ITHACA, N.Y. — If you raked and bagged your leaves, here’s hoping they’re tucked away; a rather potent cold front will be coming through in the next few hours. Gusty, chilly winds will prevail for the next few days before milder, sunnier conditions return late in the week.
Windy conditions are expected this afternoon and early evening. In addition, a gusty line of showers and possibly a thunderstorm will be moving through the area along a cold front from 4pm-9pm. These showers may produce locally damaging wind gusts up to 60 mph. #nywx #pawx pic.twitter.com/y4UJp1q4Eh
— NWS Binghamton (@NWSBinghamton) November 15, 2020
Your Weekly Weather
Let’s start off by noting the imminent threat coming in during the early evening hours today – a strong cold front moving in as part of a deep area lof low pressure trekking eastward over the upper Great Lakes. There’s enough energy in the atmosphere ahead of this front that thunderstorms are likely in the 5-6 PM timeframe, a little earlier west of Ithaca and a little later to the east. This front is well placed to take advantage of a lower-altitude “jet streak”, a minor branch of the jet stream, and the front will allow the jet streak’s higher winds to mix down closer to ground level.
At present, a region-wide wind advisory has been posted through 10 PM, with the possibility of wind gusts in the 40-50 MPH range on more exposed hilltops as this front blows through Tompkins County, and we’ll need to keep a close eye on those thunderstorms in the event that the squall line turns severe. The squall line generated significant wind damage in Ohio earlier, and the risk for wind damage with this rapidly-approaching line is significant.
If you have any light objects unsecured outdoors, move them into a sheltered space immediately, as they may become airborne during a high wind event; be wary of tree limbs and prepare for the possibility of intermittent power outages. If you’ll be driving a high-profile vehicle, try to adjust your driving plans to avoid this evening, and if you can’t, then proceed slowly and with great caution if you’ll be passing through areas that will leave you exposed to a strong westerly wind. Heavy rain is also likely with this front, with lighter rains ahead of the squall line. Expect one-quarter to one-half of an inch of rain, mostly in that 5-6 PM timeframe, and rapidly winding down after 7 PM.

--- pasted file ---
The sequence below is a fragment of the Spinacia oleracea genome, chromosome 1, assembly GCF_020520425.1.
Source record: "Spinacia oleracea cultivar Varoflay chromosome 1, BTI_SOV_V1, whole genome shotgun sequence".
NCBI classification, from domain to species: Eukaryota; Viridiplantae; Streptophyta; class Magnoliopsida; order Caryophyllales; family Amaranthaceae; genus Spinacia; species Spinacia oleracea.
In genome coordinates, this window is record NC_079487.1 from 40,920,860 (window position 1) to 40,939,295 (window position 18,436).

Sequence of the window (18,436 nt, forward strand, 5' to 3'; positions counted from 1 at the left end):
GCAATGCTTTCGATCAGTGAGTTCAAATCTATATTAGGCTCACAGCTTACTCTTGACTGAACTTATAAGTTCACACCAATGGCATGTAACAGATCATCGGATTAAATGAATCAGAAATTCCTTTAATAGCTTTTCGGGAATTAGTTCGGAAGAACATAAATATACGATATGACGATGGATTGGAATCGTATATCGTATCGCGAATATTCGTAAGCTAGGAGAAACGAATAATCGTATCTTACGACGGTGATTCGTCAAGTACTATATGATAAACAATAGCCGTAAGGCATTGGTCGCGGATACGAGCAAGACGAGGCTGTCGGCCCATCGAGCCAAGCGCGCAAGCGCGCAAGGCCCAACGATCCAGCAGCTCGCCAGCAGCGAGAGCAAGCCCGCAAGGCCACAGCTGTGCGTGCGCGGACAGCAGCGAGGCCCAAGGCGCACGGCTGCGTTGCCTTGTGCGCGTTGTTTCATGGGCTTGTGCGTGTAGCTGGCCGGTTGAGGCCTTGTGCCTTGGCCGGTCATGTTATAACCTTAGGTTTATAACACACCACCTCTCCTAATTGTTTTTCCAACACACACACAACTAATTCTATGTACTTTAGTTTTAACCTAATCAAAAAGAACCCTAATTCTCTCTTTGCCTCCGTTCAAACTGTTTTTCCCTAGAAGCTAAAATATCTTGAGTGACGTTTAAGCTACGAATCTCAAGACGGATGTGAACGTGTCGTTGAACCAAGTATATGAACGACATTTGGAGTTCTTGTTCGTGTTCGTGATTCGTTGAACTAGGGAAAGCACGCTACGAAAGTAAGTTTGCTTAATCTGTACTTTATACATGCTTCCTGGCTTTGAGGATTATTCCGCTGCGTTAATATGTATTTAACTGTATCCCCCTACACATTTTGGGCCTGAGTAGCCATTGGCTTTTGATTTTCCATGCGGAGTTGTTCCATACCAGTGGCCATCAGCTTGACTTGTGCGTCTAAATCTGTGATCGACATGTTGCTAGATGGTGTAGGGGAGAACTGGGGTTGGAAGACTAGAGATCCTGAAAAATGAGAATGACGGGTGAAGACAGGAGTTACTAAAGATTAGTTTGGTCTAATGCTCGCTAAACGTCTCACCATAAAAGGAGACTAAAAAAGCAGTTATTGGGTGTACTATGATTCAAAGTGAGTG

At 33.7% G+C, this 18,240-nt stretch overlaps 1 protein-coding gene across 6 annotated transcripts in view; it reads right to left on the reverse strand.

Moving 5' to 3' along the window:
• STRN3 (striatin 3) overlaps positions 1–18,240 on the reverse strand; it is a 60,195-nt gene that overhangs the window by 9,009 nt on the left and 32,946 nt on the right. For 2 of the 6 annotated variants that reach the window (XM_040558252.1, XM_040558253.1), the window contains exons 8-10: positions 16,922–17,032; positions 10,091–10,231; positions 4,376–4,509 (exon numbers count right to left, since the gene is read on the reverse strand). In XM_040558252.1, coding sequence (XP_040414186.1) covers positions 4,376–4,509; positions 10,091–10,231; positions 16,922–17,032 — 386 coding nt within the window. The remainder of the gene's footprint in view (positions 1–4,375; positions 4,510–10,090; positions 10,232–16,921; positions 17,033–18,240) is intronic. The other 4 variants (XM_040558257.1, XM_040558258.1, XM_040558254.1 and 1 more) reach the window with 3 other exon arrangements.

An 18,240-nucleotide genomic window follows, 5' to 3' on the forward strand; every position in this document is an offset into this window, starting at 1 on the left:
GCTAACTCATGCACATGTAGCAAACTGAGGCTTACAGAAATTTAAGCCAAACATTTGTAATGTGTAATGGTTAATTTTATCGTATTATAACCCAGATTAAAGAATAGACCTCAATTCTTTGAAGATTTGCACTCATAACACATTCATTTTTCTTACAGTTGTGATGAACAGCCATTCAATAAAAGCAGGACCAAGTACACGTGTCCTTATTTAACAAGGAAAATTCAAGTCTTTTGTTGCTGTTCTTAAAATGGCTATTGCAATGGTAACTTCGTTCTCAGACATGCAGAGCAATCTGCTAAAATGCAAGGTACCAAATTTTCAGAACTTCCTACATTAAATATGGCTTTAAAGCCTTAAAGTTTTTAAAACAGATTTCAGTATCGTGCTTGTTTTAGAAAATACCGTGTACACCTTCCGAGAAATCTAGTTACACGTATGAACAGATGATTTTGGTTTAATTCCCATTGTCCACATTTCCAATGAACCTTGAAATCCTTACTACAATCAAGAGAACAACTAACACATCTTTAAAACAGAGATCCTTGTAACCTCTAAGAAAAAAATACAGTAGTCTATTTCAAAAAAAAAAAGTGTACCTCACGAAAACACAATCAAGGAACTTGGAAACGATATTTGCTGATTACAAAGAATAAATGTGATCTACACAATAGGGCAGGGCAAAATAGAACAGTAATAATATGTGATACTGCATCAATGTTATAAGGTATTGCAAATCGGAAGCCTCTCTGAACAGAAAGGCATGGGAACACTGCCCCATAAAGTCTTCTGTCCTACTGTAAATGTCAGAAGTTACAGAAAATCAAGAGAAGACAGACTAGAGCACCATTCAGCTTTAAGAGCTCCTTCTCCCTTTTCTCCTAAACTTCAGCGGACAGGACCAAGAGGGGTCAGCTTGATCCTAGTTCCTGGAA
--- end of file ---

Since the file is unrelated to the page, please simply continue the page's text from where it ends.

Once the front passes through around 7 PM, winds will turn from the southwest to a more westerly direction, and it will be a breezy night, with winds in the 15-20 MPH range under mostly cloudy skies. Lows will be in the mid 30s Sunday night, but that wind will make it feel more like the upper 20s.
Monday will be something of a raw, unpleasant day to be outdoors, with breezy westerly winds, mostly cloudy skies, and highs in the mid 40s. Some lake effect snow showers will be possible to the north of Ithaca (thanks to Lake Ontario), and to the west (thanks to Lake Erie). Monday night will see the winds abate somewhat, and it will be dry and mostly cloudy to start off the night, but some rain and showers will be possible closer to morning as a weak, fast-moving short wave (pulse of instability) slides through the Southern Tier. Lows Monday night will be in the mid 30s.